- Contact Discovery: The first step is for Alice to discover Bob on the Status messenger. This can happen in multiple ways such as scanning Bob’s Status QR code, adding Bob’s chat key out of band, searching Bob’s ENS name or adding Bob’s chat key via a shared public channel.
- Contact Verification: Alice can then optionally verify that Bob’s public key really belongs to who she thinks is Bob by checking the corresponding three-word pseudonym, Bob’s ENS name, or doing some out of band verification.
- Initial Key Exchange: Alice then gets Bob’s X3DH bundle by listening on Bob’s contact code topic as described earlier in the section on Waku.
- Secure Channel Creation: X3DH and Double Ratchet protocols run over Waku partitioned and negotiated topics respectively to help create a secure end-to-end encrypted channel between Alice and Bob.
- Message Transfer: Having established a secure channel, Alice can now send 1:1 private messages to Bob. The encrypted messages get wrapped in Waku envelopes with the negotiated topic and a TTL (15 seconds currently). Messages propagate among Status peer nodes for a little while, until their TTL expires, and then get saved in Status Full nodes for up to 30 days. If Bob is online at that time, he receives Alice’s message. If not, he will have to retrieve it from the Full nodes at a later time.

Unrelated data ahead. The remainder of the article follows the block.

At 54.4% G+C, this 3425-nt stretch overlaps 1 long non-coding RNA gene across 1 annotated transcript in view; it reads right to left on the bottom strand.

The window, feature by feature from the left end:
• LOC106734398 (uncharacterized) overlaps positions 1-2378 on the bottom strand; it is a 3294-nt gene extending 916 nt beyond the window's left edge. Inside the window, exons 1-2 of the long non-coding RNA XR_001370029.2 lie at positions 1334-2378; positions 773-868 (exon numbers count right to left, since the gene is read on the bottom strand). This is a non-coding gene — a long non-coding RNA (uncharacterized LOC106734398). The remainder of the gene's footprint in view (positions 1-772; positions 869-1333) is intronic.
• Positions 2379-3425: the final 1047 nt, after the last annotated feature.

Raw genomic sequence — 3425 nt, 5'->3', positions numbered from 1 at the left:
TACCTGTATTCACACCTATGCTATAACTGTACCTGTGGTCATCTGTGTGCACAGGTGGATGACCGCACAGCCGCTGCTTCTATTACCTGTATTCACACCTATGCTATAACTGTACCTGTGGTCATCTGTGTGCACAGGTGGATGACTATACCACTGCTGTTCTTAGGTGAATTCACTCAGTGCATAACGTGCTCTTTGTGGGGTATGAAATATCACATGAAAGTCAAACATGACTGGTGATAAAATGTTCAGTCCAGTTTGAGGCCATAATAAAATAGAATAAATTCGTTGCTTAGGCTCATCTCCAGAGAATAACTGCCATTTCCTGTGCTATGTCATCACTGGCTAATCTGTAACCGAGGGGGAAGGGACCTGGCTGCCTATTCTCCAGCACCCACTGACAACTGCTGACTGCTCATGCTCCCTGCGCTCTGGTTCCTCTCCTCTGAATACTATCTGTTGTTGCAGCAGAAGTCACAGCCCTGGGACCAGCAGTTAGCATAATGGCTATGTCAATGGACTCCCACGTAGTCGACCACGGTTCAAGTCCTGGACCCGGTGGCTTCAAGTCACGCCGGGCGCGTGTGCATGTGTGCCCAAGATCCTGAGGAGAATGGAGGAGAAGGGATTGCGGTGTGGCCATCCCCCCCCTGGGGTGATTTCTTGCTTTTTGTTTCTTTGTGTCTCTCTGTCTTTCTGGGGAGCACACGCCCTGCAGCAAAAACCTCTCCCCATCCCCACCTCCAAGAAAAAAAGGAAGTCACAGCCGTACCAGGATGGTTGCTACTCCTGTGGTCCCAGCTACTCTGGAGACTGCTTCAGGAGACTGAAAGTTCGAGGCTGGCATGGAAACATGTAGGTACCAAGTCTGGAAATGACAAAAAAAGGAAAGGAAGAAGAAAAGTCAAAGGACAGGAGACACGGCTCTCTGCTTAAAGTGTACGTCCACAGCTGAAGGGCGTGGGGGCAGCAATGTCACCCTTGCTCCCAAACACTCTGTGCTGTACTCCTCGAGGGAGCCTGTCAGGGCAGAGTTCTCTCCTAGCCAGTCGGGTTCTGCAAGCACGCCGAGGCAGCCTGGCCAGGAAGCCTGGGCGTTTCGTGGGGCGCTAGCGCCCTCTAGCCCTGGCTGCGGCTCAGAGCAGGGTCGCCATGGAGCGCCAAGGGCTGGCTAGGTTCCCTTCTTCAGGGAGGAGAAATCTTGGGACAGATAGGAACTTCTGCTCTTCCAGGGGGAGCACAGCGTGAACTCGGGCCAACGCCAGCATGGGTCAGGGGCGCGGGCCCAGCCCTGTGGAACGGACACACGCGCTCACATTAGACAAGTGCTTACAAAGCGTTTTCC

- Message Notification: With notifications recently released in version 1.4 on Android, Bob will also receive a notification if he is on Android. Notifications on iOS is a work in progress.
- Message Retention: Once Bob’s app receives the message, it gets stored in the app’s chat database encrypted with a key derived from the user’s BIP-39 seed phrase on m/43’/60’/1581’/1/0 path as per EIP-1581.
We have described the five layers of the Status protocol stack and illustrated the journey of Alice’s message to Bob through these different layers.
The two bottommost layers that implement P2P overlay with the different node types and transport privacy with Waku topics significantly deviate from the standard client-server paradigm architectures used by other messengers. The protocols used in the Secure Transport layer that provide cryptographic guarantees have been adapted for our decentralized P2P network. The two topmost layers that implement data synchronization and manage payloads for the three different chat modes are unique to Status messenger’s protocol stack.
This article hopefully gives you key technical insights into the journey of Alice’s message to Bob as it navigates through these protocol layers and hops across multiple nodes with a single purpose in its life — privacy.
Status messenger aims to be the ultimate privacy-preserving messenger built using decentralized P2P technology.
(Thanks to Andrea Piana, Corey Petty, Jonathan Zerah and Tobias Heldt for reviewing drafts of this article and providing helpful feedback. Thanks to Alex Howell for the thoughtful illustrations. And, thanks to authors of specifications for providing the foundational material for this article.)